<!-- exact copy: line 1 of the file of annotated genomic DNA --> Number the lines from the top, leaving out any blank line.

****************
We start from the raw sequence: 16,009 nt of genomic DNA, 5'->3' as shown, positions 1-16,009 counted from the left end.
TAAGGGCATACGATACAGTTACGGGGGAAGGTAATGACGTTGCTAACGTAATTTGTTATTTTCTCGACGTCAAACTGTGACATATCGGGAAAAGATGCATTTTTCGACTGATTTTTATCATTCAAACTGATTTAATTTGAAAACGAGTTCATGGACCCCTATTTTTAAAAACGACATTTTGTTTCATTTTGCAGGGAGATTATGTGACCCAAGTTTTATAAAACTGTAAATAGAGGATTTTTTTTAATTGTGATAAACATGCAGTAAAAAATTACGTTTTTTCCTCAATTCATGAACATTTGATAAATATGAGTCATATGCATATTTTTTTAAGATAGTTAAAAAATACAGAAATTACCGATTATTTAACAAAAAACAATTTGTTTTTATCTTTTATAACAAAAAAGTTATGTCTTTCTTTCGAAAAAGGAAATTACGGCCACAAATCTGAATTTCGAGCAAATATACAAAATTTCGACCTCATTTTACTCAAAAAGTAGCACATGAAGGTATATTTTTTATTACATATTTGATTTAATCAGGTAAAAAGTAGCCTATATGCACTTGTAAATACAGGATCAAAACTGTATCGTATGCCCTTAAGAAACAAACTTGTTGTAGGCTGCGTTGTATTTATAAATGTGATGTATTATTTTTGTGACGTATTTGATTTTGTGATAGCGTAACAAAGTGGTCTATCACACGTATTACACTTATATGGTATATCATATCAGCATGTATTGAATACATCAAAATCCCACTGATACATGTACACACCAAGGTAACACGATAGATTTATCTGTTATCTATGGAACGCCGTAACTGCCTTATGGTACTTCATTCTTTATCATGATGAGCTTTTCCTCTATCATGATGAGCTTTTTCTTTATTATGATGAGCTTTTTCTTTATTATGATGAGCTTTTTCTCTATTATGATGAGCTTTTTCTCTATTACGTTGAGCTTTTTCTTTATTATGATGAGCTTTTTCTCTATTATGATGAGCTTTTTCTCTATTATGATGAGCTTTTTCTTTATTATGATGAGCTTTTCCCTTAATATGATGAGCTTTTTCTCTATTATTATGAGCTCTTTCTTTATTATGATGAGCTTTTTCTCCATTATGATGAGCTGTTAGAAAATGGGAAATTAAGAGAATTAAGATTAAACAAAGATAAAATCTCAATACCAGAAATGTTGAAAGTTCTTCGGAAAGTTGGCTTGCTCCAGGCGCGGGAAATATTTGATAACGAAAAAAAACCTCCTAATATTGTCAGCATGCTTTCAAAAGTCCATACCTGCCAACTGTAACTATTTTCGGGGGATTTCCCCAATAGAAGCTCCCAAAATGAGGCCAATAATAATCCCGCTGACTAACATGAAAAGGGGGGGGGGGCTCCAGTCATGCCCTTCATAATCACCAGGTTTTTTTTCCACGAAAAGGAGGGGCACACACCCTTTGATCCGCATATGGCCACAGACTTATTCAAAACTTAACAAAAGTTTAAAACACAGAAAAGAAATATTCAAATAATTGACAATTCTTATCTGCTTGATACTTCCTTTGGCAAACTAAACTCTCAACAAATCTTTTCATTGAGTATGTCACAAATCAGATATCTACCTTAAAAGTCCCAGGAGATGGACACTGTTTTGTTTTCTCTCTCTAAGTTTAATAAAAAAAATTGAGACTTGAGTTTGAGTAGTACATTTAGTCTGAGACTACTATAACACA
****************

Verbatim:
We start from the raw sequence: 16,009 nt of genomic DNA, 5'->3' as shown, positions 1-16,009 counted from the left end.